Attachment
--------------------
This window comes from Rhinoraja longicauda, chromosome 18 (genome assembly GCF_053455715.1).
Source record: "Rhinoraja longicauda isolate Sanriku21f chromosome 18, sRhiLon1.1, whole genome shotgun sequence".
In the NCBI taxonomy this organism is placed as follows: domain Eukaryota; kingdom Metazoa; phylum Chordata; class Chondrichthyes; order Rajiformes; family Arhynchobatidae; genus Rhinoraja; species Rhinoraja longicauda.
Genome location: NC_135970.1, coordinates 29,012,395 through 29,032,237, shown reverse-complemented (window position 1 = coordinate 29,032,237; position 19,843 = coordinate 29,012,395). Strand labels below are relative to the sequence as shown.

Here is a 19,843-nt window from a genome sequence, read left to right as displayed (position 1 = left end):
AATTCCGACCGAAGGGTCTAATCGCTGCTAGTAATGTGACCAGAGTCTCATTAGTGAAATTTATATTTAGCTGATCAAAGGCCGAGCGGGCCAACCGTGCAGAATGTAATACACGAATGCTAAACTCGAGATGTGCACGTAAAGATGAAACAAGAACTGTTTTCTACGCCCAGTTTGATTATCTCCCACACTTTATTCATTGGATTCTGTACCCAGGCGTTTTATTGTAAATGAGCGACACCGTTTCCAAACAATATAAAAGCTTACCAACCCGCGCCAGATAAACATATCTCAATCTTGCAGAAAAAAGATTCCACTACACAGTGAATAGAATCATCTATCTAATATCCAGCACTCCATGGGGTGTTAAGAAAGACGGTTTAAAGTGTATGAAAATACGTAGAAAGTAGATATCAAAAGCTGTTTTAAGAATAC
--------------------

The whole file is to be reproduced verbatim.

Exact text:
This window comes from Rhinoraja longicauda, chromosome 18 (genome assembly GCF_053455715.1).
Source record: "Rhinoraja longicauda isolate Sanriku21f chromosome 18, sRhiLon1.1, whole genome shotgun sequence".
In the NCBI taxonomy this organism is placed as follows: domain Eukaryota; kingdom Metazoa; phylum Chordata; class Chondrichthyes; order Rajiformes; family Arhynchobatidae; genus Rhinoraja; species Rhinoraja longicauda.
Genome location: NC_135970.1, coordinates 29,012,395 through 29,032,237, shown reverse-complemented (window position 1 = coordinate 29,032,237; position 19,843 = coordinate 29,012,395). Strand labels below are relative to the sequence as shown.

Here is a 19,843-nt window from a genome sequence, read left to right as displayed (position 1 = left end):
AATTCCGACCGAAGGGTCTAATCGCTGCTAGTAATGTGACCAGAGTCTCATTAGTGAAATTTATATTTAGCTGATCAAAGGCCGAGCGGGCCAACCGTGCAGAATGTAATACACGAATGCTAAACTCGAGATGTGCACGTAAAGATGAAACAAGAACTGTTTTCTACGCCCAGTTTGATTATCTCCCACACTTTATTCATTGGATTCTGTACCCAGGCGTTTTATTGTAAATGAGCGACACCGTTTCCAAACAATATAAAAGCTTACCAACCCGCGCCAGATAAACATATCTCAATCTTGCAGAAAAAAGATTCCACTACACAGTGAATAGAATCATCTATCTAATATCCAGCACTCCATGGGGTGTTAAGAAAGACGGTTTAAAGTGTATGAAAATACGTAGAAAGTAGATATCAAAAGCTGTTTTAAGAATAC